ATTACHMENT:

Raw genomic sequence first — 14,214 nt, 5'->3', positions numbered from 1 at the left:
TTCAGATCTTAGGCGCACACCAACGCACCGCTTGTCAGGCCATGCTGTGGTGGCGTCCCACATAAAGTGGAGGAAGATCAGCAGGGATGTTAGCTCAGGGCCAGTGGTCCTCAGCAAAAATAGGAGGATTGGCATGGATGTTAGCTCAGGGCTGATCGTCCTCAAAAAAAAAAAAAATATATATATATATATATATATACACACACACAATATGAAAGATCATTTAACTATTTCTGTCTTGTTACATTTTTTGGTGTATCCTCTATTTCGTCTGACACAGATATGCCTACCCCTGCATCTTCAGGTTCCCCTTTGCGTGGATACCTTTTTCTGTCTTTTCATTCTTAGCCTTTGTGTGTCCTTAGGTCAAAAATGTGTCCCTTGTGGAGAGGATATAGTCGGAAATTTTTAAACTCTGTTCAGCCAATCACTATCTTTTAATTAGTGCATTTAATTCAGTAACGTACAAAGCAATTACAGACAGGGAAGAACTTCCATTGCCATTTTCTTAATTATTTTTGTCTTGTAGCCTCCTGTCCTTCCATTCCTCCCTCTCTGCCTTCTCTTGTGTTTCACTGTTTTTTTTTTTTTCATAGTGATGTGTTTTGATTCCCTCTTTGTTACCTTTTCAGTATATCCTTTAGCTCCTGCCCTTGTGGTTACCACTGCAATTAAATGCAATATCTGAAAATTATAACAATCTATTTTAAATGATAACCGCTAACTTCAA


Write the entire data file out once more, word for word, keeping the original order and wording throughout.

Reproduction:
Raw genomic sequence first — 14,214 nt, 5'->3', positions numbered from 1 at the left:
TTCAGATCTTAGGCGCACACCAACGCACCGCTTGTCAGGCCATGCTGTGGTGGCGTCCCACATAAAGTGGAGGAAGATCAGCAGGGATGTTAGCTCAGGGCCAGTGGTCCTCAGCAAAAATAGGAGGATTGGCATGGATGTTAGCTCAGGGCTGATCGTCCTCAAAAAAAAAAAAAATATATATATATATATATATATACACACACACAATATGAAAGATCATTTAACTATTTCTGTCTTGTTACATTTTTTGGTGTATCCTCTATTTCGTCTGACACAGATATGCCTACCCCTGCATCTTCAGGTTCCCCTTTGCGTGGATACCTTTTTCTGTCTTTTCATTCTTAGCCTTTGTGTGTCCTTAGGTCAAAAATGTGTCCCTTGTGGAGAGGATATAGTCGGAAATTTTTAAACTCTGTTCAGCCAATCACTATCTTTTAATTAGTGCATTTAATTCAGTAACGTACAAAGCAATTACAGACAGGGAAGAACTTCCATTGCCATTTTCTTAATTATTTTTGTCTTGTAGCCTCCTGTCCTTCCATTCCTCCCTCTCTGCCTTCTCTTGTGTTTCACTGTTTTTTTTTTTTTCATAGTGATGTGTTTTGATTCCCTCTTTGTTACCTTTTCAGTATATCCTTTAGCTCCTGCCCTTGTGGTTACCACTGCAATTAAATGCAATATCTGAAAATTATAACAATCTATTTTAAATGATAACCGCTAACTTCAA